Genetic and fossil records do not reveal a single point where modern humans originated, researchers found.
Experts from the Museum, the Francis Crick Institute and the Max Planck Institute for the Science of Human History have collaborated to unravel the different lineages of origin in the evolution of our species, Homo sapiens.
They argue that no specific time point can currently be identified as modern human descent has been limited to a limited place of birth. The known patterns of the first appearance of anatomical or behavioral features that are often used to define H. sapiens matches a range of evolutionary histories.
Their new article, published in Nature, reviews our current understanding of how modern human descent around the world can be traced into the distant past, and what ancestors it passes through during our time travel.
Professor Chris Stringer, co-author and researcher at the Museum, says, ‘Some of our ancestors will live in groups or populations that can be identified in the fossil record, while very little will be known about others.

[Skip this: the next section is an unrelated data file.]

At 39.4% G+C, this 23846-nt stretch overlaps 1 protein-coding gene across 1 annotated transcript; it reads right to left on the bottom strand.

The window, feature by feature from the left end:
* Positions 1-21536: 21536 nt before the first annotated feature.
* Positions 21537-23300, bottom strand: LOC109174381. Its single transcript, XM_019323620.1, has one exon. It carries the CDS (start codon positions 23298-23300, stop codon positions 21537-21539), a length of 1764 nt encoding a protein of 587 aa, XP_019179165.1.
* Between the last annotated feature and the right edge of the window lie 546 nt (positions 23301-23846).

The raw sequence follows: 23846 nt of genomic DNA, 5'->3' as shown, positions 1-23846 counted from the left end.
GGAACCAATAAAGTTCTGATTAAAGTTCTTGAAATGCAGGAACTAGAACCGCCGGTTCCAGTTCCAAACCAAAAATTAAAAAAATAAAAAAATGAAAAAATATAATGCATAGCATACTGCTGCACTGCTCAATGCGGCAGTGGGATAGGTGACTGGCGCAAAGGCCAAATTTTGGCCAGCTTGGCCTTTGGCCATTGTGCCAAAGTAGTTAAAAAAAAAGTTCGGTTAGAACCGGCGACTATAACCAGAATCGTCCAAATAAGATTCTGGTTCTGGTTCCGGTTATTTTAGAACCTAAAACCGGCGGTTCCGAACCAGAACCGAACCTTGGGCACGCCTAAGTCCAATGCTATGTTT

“Over the next decade, a growing understanding of our complex origins should expand the geographical focus to regions previously considered peripheral to our development, such as Central and West Africa, the Indian subcontinent and Southeast Asia.”
Three key phases in our origin are surrounded by key questions, including:
- the global expansion of modern humans 40,000 and 60,000 years ago and the last known contacts with archaic groups such as the Neanderthals and Denisovans
- African origin of modern human diversity about 60,000 to 300,000 years ago
- the complex separation of modern human ancestors from archaic human groups about 300,000 to one million years ago
Co-author Pontus Skoglund of the Francis Crick Institute says, ‘Contrary to what many believe, neither the genetic nor fossil records have so far revealed a definite time and place for the origin of our species.
‘Such a point in time may not have existed when most of our ancestors were in a small geographical area and the traits we associate with our species have emerged. Nowadays it would be useful to move away from the idea of a single time and place of origin. ‘
An interdisciplinary analysis of the growing genetic, fossil, and archaeological records will undoubtedly reveal many new surprises about the roots of modern human descent.